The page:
What would Newman think of Pope Francis?  He would recognize him with great sadness.  Not because the Pope is a bad man, for he seems to genuinely care for the forgotten and the downtrodden of this world.  The Pope would make Newman sad, because he is the religious leader of the West who has become an active protagonist in the collapse of Christianity in the West.  Francis was in many ways the inevitable Pope after the 1960s. One can understand the secularism of much of the West as the result of the collapse of the Christian faith as the inner force driving the culture and conscience of the West.  But this Pope is also what Newman did not dare to fear:  the Rock of Peter that has forgotten that the Rock is not Peter but Jesus Christ.  His now famous rambling conversations with reporters on airplanes that were spiced by phrases like “who am I to judge?”  that for a while endeared him to the liberal secular press have grown stale and boring to a world that has already written him off.  Francis is a product of the Spirit of Vatican II, which has less to do with that Council than the drive to secularize and modernize (like the living room of the Brady Bunch) the Catholic Church.  His nastiness in his latest Motu Proprio, Traditionis Custodes (the irony of whose title is lost on the Roman bureaucrats) against those laity and priests who have found a pearl of great price in the Traditional Roman Liturgy, "sacred then and sacred now":  if it were possible for a saint to be sad—notice the subjunctive—it would make St. John Henry Newman sad.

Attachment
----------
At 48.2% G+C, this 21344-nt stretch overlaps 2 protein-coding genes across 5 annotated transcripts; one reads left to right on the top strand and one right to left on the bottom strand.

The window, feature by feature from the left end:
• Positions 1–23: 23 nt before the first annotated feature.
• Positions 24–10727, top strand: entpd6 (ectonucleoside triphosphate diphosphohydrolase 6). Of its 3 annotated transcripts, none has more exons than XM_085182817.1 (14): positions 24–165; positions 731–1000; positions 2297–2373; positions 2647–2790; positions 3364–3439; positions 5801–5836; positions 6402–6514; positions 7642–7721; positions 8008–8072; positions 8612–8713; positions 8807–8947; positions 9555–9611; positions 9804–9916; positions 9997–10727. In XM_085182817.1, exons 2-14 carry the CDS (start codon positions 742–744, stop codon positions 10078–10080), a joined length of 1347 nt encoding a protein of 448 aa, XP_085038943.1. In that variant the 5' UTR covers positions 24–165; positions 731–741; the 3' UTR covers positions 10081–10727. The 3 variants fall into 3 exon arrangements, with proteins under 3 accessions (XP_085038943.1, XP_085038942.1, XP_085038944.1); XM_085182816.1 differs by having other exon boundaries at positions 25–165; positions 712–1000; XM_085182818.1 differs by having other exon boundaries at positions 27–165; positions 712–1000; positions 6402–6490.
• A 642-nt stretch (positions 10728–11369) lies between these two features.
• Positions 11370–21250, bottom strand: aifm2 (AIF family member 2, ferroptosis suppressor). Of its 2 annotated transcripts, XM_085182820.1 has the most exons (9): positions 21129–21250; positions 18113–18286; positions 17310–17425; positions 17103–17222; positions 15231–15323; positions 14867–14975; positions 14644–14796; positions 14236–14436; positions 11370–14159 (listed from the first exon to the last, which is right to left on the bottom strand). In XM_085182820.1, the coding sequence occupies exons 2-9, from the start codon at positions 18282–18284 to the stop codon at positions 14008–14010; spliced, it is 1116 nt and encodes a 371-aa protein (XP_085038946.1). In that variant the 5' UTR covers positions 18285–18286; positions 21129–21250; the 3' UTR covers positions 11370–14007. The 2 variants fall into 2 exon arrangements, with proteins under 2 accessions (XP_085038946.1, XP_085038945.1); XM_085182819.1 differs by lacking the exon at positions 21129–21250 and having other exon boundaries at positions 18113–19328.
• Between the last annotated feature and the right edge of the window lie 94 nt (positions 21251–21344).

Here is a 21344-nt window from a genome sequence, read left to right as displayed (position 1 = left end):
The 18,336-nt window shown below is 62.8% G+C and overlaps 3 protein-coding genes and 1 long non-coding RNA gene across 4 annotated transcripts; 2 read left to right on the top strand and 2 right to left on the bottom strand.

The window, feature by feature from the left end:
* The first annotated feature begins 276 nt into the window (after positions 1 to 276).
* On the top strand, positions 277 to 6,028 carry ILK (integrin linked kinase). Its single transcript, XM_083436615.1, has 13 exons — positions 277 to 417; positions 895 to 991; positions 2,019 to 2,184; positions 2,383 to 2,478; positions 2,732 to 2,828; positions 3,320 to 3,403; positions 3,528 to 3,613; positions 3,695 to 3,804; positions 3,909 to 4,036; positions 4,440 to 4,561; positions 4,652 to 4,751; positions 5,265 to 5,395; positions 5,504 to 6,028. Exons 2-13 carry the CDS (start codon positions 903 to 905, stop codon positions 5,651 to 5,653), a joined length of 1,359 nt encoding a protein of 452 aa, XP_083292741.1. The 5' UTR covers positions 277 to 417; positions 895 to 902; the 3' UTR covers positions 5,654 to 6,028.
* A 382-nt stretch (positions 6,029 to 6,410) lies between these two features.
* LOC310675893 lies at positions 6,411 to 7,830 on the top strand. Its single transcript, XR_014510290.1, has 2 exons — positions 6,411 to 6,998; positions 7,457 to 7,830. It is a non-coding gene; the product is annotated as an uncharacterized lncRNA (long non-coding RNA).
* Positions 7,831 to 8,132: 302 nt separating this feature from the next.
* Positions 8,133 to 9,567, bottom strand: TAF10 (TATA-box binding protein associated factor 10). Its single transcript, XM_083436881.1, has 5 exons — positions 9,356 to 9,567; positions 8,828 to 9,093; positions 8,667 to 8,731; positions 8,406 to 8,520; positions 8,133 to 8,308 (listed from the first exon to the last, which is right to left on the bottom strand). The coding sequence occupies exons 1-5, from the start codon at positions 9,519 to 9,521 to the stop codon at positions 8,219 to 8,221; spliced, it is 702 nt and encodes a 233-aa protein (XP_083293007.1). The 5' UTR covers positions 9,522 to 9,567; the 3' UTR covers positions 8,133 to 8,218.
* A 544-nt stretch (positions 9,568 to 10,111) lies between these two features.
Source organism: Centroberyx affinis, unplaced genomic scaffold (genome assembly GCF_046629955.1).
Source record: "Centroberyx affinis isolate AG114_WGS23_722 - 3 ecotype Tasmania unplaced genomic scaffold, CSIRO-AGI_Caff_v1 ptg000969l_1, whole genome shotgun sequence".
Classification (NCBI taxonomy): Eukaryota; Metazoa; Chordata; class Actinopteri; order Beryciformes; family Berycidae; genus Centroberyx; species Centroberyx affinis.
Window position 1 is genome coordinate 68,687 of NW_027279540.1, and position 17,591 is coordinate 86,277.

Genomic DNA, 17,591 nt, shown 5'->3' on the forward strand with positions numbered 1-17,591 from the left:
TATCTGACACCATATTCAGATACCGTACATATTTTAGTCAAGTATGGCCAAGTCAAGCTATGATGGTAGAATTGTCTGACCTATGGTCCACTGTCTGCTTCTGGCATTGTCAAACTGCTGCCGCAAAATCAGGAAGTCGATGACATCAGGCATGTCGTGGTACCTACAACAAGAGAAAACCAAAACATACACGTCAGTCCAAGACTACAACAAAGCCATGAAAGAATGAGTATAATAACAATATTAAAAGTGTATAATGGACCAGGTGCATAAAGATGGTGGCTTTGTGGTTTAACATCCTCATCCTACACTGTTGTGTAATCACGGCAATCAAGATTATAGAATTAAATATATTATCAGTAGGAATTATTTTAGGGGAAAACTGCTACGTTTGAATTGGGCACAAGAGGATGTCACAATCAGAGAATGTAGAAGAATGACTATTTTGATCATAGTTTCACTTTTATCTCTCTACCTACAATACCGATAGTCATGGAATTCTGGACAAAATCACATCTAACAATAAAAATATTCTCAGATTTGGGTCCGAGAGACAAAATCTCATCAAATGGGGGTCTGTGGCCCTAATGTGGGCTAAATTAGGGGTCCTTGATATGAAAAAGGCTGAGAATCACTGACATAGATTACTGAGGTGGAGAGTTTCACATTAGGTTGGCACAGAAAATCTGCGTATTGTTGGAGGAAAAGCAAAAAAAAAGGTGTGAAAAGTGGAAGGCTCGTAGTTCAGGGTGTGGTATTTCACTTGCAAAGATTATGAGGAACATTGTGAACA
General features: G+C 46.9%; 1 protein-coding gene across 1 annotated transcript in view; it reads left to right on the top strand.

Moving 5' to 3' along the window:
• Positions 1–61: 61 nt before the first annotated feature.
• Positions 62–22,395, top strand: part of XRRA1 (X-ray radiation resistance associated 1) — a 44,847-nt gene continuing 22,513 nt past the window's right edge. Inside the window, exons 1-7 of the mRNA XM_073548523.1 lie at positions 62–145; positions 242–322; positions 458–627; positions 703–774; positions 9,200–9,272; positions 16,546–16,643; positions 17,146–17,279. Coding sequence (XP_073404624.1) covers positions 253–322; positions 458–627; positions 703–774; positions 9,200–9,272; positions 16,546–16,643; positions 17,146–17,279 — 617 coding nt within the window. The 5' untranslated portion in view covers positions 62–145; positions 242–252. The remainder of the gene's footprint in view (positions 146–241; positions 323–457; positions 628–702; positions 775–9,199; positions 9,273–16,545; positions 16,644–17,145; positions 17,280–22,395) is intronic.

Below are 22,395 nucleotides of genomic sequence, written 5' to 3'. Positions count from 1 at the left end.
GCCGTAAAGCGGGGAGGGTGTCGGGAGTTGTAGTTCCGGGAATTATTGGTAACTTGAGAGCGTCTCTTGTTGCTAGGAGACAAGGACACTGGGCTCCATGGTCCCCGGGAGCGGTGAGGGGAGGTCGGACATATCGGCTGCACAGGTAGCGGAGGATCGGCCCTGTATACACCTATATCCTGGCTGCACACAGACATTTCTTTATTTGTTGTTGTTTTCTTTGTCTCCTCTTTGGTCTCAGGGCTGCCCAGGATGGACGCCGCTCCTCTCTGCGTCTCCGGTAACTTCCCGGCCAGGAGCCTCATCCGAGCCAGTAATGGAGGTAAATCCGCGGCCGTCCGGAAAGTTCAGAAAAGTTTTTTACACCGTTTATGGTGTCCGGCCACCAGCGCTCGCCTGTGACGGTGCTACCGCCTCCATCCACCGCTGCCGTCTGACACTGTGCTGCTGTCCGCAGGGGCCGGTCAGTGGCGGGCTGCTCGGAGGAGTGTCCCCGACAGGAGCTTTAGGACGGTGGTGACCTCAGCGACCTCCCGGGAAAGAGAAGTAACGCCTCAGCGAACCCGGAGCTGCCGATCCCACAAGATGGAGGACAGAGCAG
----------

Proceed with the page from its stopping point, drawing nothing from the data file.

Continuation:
But Newman is not sad, for he knows that despite the “facts” as reported by pollsters that only 23% of Catholics go to Mass regularly, and that most Catholics no longer believe in the Real Presence of Christ in the Eucharist, and that the German synodalists will debate whether the priesthood is necessary for the Catholic faith: the fact is that there are so many seminarians and young priests and young lay people and families who have discovered the beauty and transcendence of the Traditional Roman Mass as the antidote to the shallow egotism of this age and who are rediscovering their Catholic faith in a way that those in charge thought they had suppressed and gotten rid of.  Angelus News just very recently published an article claiming that Pope Francis’ approval rating(!) has not declined in the past few years.  That may be.  But they did not speak to the young of all walks of life who have found a pearl of great price and will make that pearl the center of their lives and do it with great happiness and faith. And once again:  Beauty will save the world. 

Father Richard Gennaro Cipolla